Oh Texas, oh great American lands. To the mothers and the moon.

There was a time that when I’d think of my mother and my father, I would see a great life divide that illustrated perfectly the divide within my own mind; and one afternoon it greeted me in raw earthly form across the expanse of West Texas, that region which begins for me just a few miles outside of Dallas. It was here that everything met me as an epic confrontation with my own wits, my wisdom, and with the experience I’d gained in dealing with other people, with my own capacity to trust and to love.-

Oh Kerouac

One of his last works published was Big Sur, when he struggles with terrible inner demons and alcoholism in the dark wilds of that region of haunting trees and looming mountaintops, those deep canyons and angry waves crashing against jagged pacific cliffs. These things are all looked upon finally by the full moon, ever watchful.

I remember the moon as it watched me in New Orleans, and later in the desert as I drove onward to LA. I remember the moon well, and I remember seeing such a moon, recently in Big Sur.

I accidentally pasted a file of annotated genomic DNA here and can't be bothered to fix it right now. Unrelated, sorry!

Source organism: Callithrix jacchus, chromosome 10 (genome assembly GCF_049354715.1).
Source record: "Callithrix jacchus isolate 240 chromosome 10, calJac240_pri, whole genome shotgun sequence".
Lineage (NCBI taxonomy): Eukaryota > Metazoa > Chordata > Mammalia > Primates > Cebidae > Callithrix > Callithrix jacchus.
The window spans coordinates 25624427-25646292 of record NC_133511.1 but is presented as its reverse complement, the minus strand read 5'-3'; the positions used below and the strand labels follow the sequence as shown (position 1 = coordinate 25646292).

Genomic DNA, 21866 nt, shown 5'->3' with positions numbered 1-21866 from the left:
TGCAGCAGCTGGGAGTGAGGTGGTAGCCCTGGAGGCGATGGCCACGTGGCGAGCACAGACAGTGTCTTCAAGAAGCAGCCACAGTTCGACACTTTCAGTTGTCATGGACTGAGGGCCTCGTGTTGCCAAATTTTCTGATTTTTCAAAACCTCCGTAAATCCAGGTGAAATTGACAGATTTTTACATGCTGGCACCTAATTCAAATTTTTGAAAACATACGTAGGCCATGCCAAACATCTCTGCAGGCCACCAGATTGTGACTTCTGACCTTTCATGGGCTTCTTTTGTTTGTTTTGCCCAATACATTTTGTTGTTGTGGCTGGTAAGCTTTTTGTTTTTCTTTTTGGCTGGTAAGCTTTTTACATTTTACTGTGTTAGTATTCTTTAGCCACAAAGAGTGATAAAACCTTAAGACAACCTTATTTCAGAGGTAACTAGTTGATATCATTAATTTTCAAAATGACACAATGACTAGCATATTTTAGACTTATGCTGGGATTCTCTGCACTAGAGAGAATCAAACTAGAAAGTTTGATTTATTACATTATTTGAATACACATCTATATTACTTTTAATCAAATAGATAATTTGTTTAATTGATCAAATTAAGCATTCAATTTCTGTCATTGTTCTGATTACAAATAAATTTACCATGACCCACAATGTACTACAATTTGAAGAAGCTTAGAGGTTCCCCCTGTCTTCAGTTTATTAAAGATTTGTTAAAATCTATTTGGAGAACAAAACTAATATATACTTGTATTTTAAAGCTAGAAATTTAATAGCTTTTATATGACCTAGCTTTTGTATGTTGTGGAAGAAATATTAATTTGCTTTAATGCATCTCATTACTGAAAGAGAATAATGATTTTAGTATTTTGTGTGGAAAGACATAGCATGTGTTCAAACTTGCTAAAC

Jack’s youth is gone and he is bitter toward the young, the new pilgrims and toward the young Elliot, whose bond with his mother strikes a chord with me. And what about Jack, who goes by Duluoz? What does he think of this mother, with her son? Does he love the mother? Her name is Billie. Does he care for Billie? No he is bitter toward her, and wants only to be alone on the golden coast for the end of it. It’s like he’s found Meggido.

But it turns out he is very much like Elliot. He too wants to be with his own mother, back east in Lowell, to join her in the grieving over their recently deceased cat, and recline beneath eastern stars in a Massachusetts garden.

To Jack,

There is a feeling that you need to keep tame dear Jackie for the art of it, for there is work to do and you gotta keep it tame I say, like a dim candle burning low in the dark. Maybe you’d got enough out of the great ride, yea? Maybe you’d finished early. You wanted your final cry in Big Sur. And then you’d lie back in honor of life’s simple things, of it’s rare moments of majestic tranquility.

You didn’t exactly find it Big Sur? No. But I did. You remember, I was just there.

Nonetheless you offered your final love song to all that has been for you and for us all, to the sounds of an echoing sea.


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